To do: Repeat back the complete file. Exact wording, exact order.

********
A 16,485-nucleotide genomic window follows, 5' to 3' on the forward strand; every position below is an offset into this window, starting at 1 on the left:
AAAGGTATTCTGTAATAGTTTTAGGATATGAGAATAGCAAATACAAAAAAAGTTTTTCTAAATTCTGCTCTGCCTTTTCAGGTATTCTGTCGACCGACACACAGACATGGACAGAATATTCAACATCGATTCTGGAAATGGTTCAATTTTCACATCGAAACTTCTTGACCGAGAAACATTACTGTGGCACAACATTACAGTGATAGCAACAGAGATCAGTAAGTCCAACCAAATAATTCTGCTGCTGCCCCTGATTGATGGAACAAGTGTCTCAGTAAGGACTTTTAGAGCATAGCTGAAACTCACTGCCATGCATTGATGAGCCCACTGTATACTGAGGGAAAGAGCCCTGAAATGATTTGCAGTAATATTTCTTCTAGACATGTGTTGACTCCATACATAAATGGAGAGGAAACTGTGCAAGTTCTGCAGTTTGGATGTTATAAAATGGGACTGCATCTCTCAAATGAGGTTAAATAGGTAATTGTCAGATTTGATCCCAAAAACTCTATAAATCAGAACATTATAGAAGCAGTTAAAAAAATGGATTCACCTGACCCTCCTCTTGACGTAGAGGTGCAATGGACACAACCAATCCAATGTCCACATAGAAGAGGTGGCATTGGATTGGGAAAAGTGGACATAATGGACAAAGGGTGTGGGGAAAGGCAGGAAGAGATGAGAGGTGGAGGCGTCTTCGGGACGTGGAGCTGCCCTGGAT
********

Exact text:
A 16,485-nucleotide genomic window follows, 5' to 3' on the forward strand; every position below is an offset into this window, starting at 1 on the left:
AAAGGTATTCTGTAATAGTTTTAGGATATGAGAATAGCAAATACAAAAAAAGTTTTTCTAAATTCTGCTCTGCCTTTTCAGGTATTCTGTCGACCGACACACAGACATGGACAGAATATTCAACATCGATTCTGGAAATGGTTCAATTTTCACATCGAAACTTCTTGACCGAGAAACATTACTGTGGCACAACATTACAGTGATAGCAACAGAGATCAGTAAGTCCAACCAAATAATTCTGCTGCTGCCCCTGATTGATGGAACAAGTGTCTCAGTAAGGACTTTTAGAGCATAGCTGAAACTCACTGCCATGCATTGATGAGCCCACTGTATACTGAGGGAAAGAGCCCTGAAATGATTTGCAGTAATATTTCTTCTAGACATGTGTTGACTCCATACATAAATGGAGAGGAAACTGTGCAAGTTCTGCAGTTTGGATGTTATAAAATGGGACTGCATCTCTCAAATGAGGTTAAATAGGTAATTGTCAGATTTGATCCCAAAAACTCTATAAATCAGAACATTATAGAAGCAGTTAAAAAAATGGATTCACCTGACCCTCCTCTTGACGTAGAGGTGCAATGGACACAACCAATCCAATGTCCACATAGAAGAGGTGGCATTGGATTGGGAAAAGTGGACATAATGGACAAAGGGTGTGGGGAAAGGCAGGAAGAGATGAGAGGTGGAGGCGTCTTCGGGACGTGGAGCTGCCCTGGAT